Apart from MEDICA, held in Dusseldorf, the annual European Congress of Radiology (ECR), in Vienna, is the most important event of the year for our European Hospital team. This year, there was an added reason to look forward to the biggest European imaging convention: in joint cooperation with the ECR and bsbb, the congress and event management company, we held the 2nd Hospital Administrator Forum. Whilst the magazine has focused, for several years, on one of the most exciting and innovative developments for hospitals today: the combination of radiological diagnostics with IT and networking, the Forum presented an opportunity to promote, communication between radiologists and hospital administrators, not only through our pages, but during a live event.
About 110 radiologists, hospital doctors, IT managers and industry representatives from 27 countries - hailing from Australia to Switzerland - assembled to discuss subjects such as ‘Successful Hospital Management - Facing the Challenges of Hi-tech and Financability’.
The fact that a comparatively small forum managed to attract participants from 27 nations with very different experiences of healthcare systems underlines the importance of constructive dialogue - an opinion shared by leaders of the ECR, as well as its President, Professor Antonio Chiesa. Welcoming the debate on hi-tech and finance he said: ‘The time has already come in which hospitals no longer rely solely on doctors - an opinion they also share. Doctors understand that a modern hospital is defined not only by its highly professional medical teams, but also by state-of-the-art equipment, informatics applications, and innovative programmes. Administrators play a key role in this changing world, where progressively reduced resources are met with rising costs. With an increasingly older and more numerous population, these obstacles prove a hefty challenge.’
In his ‘Radiological innovations: between hi-tech and financability’ lecture, Professor Maximilian F Reiser MD, Professor and Chairman, University of Munich, Department of Clinical Radiology, at Grosshadern, Germany, and mentor and moderator of the forum, added: ‘Radiologists and hospital managers should make every effort to convince financial decision makers that investment in medical technology and an IT infrastructure can improve the quality of healthcare and at the same time reduce costs. The one-sided orientation and support for pharmaceutical research and development has long been proven as an expensive error.’
An answer from the other side of the fence swiftly followed. Professor Jörg F Debatin MD MBA, formerly director of the radiology institute at the University Clinic, Essen, and currently Medical Director and CEO at the University Medical Centre, Eppendorf, Hamburg, responded, in a relaxed though proactive manner: ‘Healthcare is rapidly evolving from a totally non-transparent and heavily process-regulated system to a competitive market. To survive in such a market, hospitals will require the conscious development of marketing and sales strategies. These should be based on a product portfolio defined by quality, profitability and unique selling proposals. However, the basis of marketing and sales strategies must lie in providing transparency to the customer - the patient - regarding outcome quality and pricing of healthcare products.’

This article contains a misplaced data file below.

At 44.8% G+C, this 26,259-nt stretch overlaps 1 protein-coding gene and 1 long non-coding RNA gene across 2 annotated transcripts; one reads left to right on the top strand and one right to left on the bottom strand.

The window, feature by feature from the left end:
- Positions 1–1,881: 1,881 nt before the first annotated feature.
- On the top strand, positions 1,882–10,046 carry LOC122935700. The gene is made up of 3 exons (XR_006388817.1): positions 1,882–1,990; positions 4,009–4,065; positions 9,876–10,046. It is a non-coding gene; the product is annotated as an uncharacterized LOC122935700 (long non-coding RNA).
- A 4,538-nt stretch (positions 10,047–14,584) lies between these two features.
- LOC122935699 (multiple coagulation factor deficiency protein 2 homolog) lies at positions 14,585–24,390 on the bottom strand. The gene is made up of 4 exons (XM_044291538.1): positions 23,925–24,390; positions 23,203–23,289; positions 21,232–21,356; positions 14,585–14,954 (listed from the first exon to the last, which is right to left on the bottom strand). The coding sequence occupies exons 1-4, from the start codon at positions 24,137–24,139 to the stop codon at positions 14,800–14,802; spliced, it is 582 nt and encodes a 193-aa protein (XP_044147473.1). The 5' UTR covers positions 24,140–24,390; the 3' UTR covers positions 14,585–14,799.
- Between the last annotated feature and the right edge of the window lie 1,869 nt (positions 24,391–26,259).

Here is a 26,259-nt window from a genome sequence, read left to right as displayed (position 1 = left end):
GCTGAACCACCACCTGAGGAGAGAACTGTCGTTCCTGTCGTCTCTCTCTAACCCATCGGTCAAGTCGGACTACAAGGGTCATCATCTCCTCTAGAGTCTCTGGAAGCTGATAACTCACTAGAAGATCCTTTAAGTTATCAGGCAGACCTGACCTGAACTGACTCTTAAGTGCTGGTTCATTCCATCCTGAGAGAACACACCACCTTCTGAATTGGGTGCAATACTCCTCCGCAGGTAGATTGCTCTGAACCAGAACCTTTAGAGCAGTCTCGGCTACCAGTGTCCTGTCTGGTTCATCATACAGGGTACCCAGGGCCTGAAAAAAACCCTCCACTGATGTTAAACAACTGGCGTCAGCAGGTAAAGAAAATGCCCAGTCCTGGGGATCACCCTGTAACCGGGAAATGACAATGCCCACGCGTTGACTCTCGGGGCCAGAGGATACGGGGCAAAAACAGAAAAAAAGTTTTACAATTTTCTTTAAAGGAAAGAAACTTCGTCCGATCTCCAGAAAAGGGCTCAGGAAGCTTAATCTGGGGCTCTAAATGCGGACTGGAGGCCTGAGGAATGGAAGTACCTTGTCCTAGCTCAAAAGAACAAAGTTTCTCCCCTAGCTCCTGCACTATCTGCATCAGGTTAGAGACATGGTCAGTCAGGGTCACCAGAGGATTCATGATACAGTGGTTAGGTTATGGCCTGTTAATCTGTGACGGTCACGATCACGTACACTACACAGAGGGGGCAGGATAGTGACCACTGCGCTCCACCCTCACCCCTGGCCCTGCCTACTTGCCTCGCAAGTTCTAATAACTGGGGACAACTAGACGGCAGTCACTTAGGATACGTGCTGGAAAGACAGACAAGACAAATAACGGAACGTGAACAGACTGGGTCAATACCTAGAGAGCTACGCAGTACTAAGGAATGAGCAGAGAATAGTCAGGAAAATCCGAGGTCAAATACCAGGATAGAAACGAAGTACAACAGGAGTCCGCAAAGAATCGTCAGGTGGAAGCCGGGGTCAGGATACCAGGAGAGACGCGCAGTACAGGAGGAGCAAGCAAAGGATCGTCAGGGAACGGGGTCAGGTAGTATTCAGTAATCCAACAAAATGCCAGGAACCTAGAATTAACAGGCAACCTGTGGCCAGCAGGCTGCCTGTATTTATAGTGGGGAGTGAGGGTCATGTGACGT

Dr Volker Hüsken, CEO at the University Hospital, Cologne, Germany, and Dr Helmut Ringl,
of the Department of Diagnostic Radiology, University of Vienna General Hospital (AKH), Austria, discussed technology, the implementation of new IT systems and the implications for hospital staff.
Dr Hüsken emphasised that hospital processes should be organised to allow doctors to concentrate on medicine, and that IT departments should do what they are best at: being technical advisors to all departments and for all processes.
Concentrating on the practical aspects of PACS implementation, Dr Ringl advised on the avoidance of mistakes when making decisions on purchasing these systems, which he described as brilliant instruments - when they work properly.
Professor Peter Bogner MD PhD, Vice-director of the Institute of Diagnostic Imaging and Radiation Oncology, University of Kaposvár, Hungary, described the hard work involved in setting up an IT project to link nine institutions of different size and competence. With a background of exclusively public funding and the involvement of the Hungarian national medical insurance body, the hospitals decided against a common, central archive accessible by everyone. Hence, he said, they are now looking for a suitable model that allows transparency and transport of data in a secure, protected manner.
Henio Sobiszewski, Regional Manager Central Europe, Toshiba Medical Systems Europe (OD), and Kim Egger, Sales Director Healthcare, of the Netherlands-based finance firm De Lage Landen, which specialises in asset financing and vendor finance programmes, introduced a model that enables independence from public funding. This demonstrated how, by establishing a limited company, the complete modernisation of a radiology department in a Polish hospital became possible. The concept had not only liberated employees from enforced models of working hours but also had ensured that capital could be acquired.
Later, in a relaxed atmosphere, complemented by a buffet on the top floor of the Ares Tower, discussions flowed on until quite late. In conclusion, everyone was unanimous: the exchange of knowledge and opinions at the Forum should continue. So, we are looking forward to the Hospital Administrator Symposium 2006.